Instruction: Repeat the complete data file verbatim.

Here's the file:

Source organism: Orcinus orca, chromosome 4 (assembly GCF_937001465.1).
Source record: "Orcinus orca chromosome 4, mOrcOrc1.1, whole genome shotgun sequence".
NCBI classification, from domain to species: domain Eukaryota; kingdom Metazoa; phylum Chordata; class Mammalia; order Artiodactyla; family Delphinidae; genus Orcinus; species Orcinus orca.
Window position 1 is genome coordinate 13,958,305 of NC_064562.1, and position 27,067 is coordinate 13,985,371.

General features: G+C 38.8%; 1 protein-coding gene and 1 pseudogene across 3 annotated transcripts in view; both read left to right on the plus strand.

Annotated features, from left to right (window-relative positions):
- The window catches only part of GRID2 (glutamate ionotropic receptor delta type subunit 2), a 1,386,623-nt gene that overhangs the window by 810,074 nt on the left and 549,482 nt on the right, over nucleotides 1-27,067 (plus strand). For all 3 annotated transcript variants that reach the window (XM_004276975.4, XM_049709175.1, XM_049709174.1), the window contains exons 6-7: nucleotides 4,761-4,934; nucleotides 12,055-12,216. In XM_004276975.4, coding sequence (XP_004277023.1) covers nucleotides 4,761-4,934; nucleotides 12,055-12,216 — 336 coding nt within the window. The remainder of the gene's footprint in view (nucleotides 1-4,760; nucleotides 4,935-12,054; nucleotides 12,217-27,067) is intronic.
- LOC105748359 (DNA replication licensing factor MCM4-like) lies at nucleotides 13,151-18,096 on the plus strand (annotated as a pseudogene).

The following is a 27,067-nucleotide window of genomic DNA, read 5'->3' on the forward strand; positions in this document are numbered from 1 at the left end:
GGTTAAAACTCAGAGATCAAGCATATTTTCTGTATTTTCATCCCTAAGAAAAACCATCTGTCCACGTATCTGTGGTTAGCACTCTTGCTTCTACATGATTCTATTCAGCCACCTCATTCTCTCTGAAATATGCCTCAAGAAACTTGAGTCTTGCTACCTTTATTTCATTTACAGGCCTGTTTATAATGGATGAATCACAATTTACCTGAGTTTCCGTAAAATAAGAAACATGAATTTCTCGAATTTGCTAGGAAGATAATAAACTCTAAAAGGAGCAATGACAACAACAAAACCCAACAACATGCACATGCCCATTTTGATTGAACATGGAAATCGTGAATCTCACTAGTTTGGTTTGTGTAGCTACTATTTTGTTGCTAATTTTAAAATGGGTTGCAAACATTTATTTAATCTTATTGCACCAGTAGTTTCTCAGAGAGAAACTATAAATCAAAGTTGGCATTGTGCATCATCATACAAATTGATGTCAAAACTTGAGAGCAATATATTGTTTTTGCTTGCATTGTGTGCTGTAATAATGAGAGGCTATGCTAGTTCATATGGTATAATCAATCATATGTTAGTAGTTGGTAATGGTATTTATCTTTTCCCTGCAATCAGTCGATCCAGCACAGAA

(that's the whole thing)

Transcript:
Source organism: Orcinus orca, chromosome 4 (assembly GCF_937001465.1).
Source record: "Orcinus orca chromosome 4, mOrcOrc1.1, whole genome shotgun sequence".
NCBI classification, from domain to species: domain Eukaryota; kingdom Metazoa; phylum Chordata; class Mammalia; order Artiodactyla; family Delphinidae; genus Orcinus; species Orcinus orca.
Window position 1 is genome coordinate 13,958,305 of NC_064562.1, and position 27,067 is coordinate 13,985,371.

General features: G+C 38.8%; 1 protein-coding gene and 1 pseudogene across 3 annotated transcripts in view; both read left to right on the plus strand.

Annotated features, from left to right (window-relative positions):
- The window catches only part of GRID2 (glutamate ionotropic receptor delta type subunit 2), a 1,386,623-nt gene that overhangs the window by 810,074 nt on the left and 549,482 nt on the right, over nucleotides 1-27,067 (plus strand). For all 3 annotated transcript variants that reach the window (XM_004276975.4, XM_049709175.1, XM_049709174.1), the window contains exons 6-7: nucleotides 4,761-4,934; nucleotides 12,055-12,216. In XM_004276975.4, coding sequence (XP_004277023.1) covers nucleotides 4,761-4,934; nucleotides 12,055-12,216 — 336 coding nt within the window. The remainder of the gene's footprint in view (nucleotides 1-4,760; nucleotides 4,935-12,054; nucleotides 12,217-27,067) is intronic.
- LOC105748359 (DNA replication licensing factor MCM4-like) lies at nucleotides 13,151-18,096 on the plus strand (annotated as a pseudogene).

The following is a 27,067-nucleotide window of genomic DNA, read 5'->3' on the forward strand; positions in this document are numbered from 1 at the left end:
GGTTAAAACTCAGAGATCAAGCATATTTTCTGTATTTTCATCCCTAAGAAAAACCATCTGTCCACGTATCTGTGGTTAGCACTCTTGCTTCTACATGATTCTATTCAGCCACCTCATTCTCTCTGAAATATGCCTCAAGAAACTTGAGTCTTGCTACCTTTATTTCATTTACAGGCCTGTTTATAATGGATGAATCACAATTTACCTGAGTTTCCGTAAAATAAGAAACATGAATTTCTCGAATTTGCTAGGAAGATAATAAACTCTAAAAGGAGCAATGACAACAACAAAACCCAACAACATGCACATGCCCATTTTGATTGAACATGGAAATCGTGAATCTCACTAGTTTGGTTTGTGTAGCTACTATTTTGTTGCTAATTTTAAAATGGGTTGCAAACATTTATTTAATCTTATTGCACCAGTAGTTTCTCAGAGAGAAACTATAAATCAAAGTTGGCATTGTGCATCATCATACAAATTGATGTCAAAACTTGAGAGCAATATATTGTTTTTGCTTGCATTGTGTGCTGTAATAATGAGAGGCTATGCTAGTTCATATGGTATAATCAATCATATGTTAGTAGTTGGTAATGGTATTTATCTTTTCCCTGCAATCAGTCGATCCAGCACAGAA